shutdowns

Google’s Exit From China May Cause Harsh Ramifications

Google China exit consequencesThis article will tell you about the Google China exit consequences. The complete details are given below.

Google has taken the hard step of shutting down operations of Google.cn and have rather decided to redirect Google.cn to their Hong Kong site, Google.com.hk

Since Google officials spoke about China’s censorship policies and literally gave an exit alarm, stirred by the alleged cyber attacks on Google along with other technology companies, there’s been a flurry of speculations by the media relating to the implications that Google’s move might cause.

Yesterday, Google officials spoke out once again and they have taken the hard step of shutting down operations of Google.cn and have rather decided to redirect Google.cn to their Hong Kong site, Google.com.hk. Google.com.hk is an uncensored version of Google in simple Chinese and Google believes that mainland chinese users should be able to access the uncensored results, provided Chinese government doesn’t block the access to the Google.com.hk or Google.cn completely.

Google, although shutting down its China search service, still wants to continue with the R&D work and sales presence in China for apparent reasons. But that’s really not the way Chinese government lets things happen in its territory.

According to the latest media reports, the retaliation from China has started already as China Telecom, China’s largest mobile communications company, has been directed(as reported by media) to remove Google as its search service. Likewise, China Unicom has supposedly paused the launch of an Android powered phone in China due to the ongoing tussle between Google and Chinese governance.

As Google is a company that has its presence in plenty of avenues, we’ve stacked together all those areas where Google is facing/may face rough treatment from Chinese authorities.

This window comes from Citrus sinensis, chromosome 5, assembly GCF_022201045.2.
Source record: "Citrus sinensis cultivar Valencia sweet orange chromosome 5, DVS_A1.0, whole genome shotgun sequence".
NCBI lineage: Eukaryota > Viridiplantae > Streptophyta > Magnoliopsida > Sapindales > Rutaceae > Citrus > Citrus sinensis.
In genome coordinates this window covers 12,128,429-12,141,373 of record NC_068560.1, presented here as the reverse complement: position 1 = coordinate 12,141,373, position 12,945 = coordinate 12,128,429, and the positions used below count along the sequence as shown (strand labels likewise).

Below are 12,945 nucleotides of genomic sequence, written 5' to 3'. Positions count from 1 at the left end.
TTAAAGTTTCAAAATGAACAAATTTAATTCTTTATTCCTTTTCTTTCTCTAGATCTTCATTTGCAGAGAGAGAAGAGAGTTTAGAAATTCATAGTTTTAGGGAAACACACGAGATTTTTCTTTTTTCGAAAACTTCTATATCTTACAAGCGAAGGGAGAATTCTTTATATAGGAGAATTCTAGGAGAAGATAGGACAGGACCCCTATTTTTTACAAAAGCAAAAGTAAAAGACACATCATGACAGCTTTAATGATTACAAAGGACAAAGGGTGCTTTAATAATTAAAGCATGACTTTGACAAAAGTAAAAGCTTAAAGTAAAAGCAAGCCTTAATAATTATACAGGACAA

1. YouTube, Google’s online video streaming service has already been blocked in China.
  2. Google sites and Blogger.com are also blocked in China.
  3. Google Groups, Picasa and Google Docs are partially blocked in China.
  4. Yet to launch Android powered Smartphones are likely to face Chinese’s scrutiny and may probably be averted from being sold at all.
  5. Google Web search and Mobile search have not faced the ultimate heat yet but it’s most likely that Chinese firewalls will soon block (either partial or complete) access to the uncensored Google search service.
  6. As Google wants to keep serving its Chinese advertisers through AdWords, Chinese authorities might simply avoid the access to Google AdWords, indirectly prohibiting Chinese advertisers from using the service and eventually making them give up by themselves.
  7. And if Iran can decide to block Gmail, the same can be expected from Chinese authorities as well. They might even block access to Gmail, especially when Gmail now includes Google Buzz, a social feature to share independent views and news with friends and other people.

Summing it up, Google’s exit may incur more much losses to itself than what it would have anticipated earlier. In simple words, Google may have simply lost China as its prospective market in any of the facets where Google has its presence. And now, things have gone far enough that Google just can’t take a reverse step and mind the gaps.

2 Comments

2 Comments

  1. Gerry Mattia

    March 24, 2010 at 1:11 am

    You have done a great service after a diservice to humanity. . . thank you Google. . . you are now the voice of so many who would have loved to live long enough for someone to hear their complaint. For you. . . I offer what you gave me. Apple came up with this years ago. . . I would have never seen it, if I wasn’t priviliged to peruse through the most amazing library you run. . .

    thank you Google

    http://www.youtube.com/watch?v=jULUGHJCCj4

    • Prashant Sharma

      March 24, 2010 at 1:19 am

      @Gerry
      What you’re saying is somewhat true but Google may have to bear the heat all alone for taking this initiative against censorship and cyber attacks.

Leave a Reply

Your email address will not be published. Required fields are marked *

To Top